Ibiza, Malta and Barbados among places added to Government’s green travel list

Transport Secretary Grant Shapps has announced an update on England’s travel green list.

Thursday, 24th June 2021, 8:16 pm
Updated Thursday, 24th June 2021, 8:50 pm
Malta and the Balearic Islands are among those added to the green list (Photo: Getty Images)

International travel has now resumed across the UK, with a new traffic light system currently in force.

The Transport Secretary has confirmed today, June 24 that Malta, Madeira, the Balearic Islands, several UK Overseas Territories and Caribbean Islands (including Barbados) will be added to the Government’s green list from 4am on Wednesday, June 30.

All additions to the green list apart from Malta will also join the “green watchlist”, as will Israel and Jerusalem – signalling that these countries are at risk of moving from green to amber.

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For green listed countries, arrivals need to take a pre-departure Covid test, as well as a polymerase chain reaction (PCR) test on or before day two of their return to the UK.

However, travellers will not need to quarantine, or take any additional tests, unless they receive a positive result.

The full list of countries to be added to the red list includes Eritrea, Haiti, Dominican Republic, Mongolia, Tunisia and Uganda.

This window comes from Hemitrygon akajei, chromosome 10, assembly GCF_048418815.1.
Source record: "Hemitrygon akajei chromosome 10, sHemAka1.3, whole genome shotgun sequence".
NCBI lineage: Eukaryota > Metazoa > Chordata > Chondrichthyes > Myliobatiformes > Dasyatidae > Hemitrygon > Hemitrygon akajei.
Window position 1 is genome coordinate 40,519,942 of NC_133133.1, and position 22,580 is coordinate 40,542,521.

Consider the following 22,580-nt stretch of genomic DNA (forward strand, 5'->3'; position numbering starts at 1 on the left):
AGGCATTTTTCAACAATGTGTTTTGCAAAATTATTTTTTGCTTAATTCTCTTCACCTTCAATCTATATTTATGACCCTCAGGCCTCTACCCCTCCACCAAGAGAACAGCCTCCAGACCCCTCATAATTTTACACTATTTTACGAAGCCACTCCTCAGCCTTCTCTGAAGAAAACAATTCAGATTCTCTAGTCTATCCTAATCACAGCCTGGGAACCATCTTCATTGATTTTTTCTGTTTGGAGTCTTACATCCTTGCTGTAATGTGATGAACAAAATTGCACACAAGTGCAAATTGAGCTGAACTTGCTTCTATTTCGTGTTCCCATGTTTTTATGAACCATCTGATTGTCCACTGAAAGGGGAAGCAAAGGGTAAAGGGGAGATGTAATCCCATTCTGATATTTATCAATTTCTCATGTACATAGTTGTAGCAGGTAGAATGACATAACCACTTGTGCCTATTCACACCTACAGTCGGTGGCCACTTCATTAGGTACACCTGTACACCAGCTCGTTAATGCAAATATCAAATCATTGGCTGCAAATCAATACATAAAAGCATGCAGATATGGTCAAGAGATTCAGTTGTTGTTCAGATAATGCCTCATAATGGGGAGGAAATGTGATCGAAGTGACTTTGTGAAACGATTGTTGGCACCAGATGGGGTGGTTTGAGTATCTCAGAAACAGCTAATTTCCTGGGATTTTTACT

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Plans for quarantine-free travel for fully vaccinated Brits being ‘worked on’

Grant Shapps said: “In recognition of our successful domestic vaccination programme, and as part of the Global Travel Taskforce’s checkpoint review, our intention is that later in the summer, arrivals who are fully vaccinated will not have to quarantine when travelling from amber list countries.

“We expect this to occur in phases, starting with UK residents. They will still be required to take a pre-departure test and a test on Day 2, and any positive results will be sequenced to continue to manage the risk of importing variants.

“At the same time, we intend to remove the guidance that people should not travel to amber countries. Pending decisions on whether under-18s should routinely be offered vaccination, we will also take clinical advice on whether regular testing can provide a safe alternative to quarantine for children accompanied by vaccinated adults.

“Further detail will be set out next month including the rules which will apply to children and those unable to be vaccinated, how we will operationalise this approach at the border, and the dates on which these changes will come into effect.”

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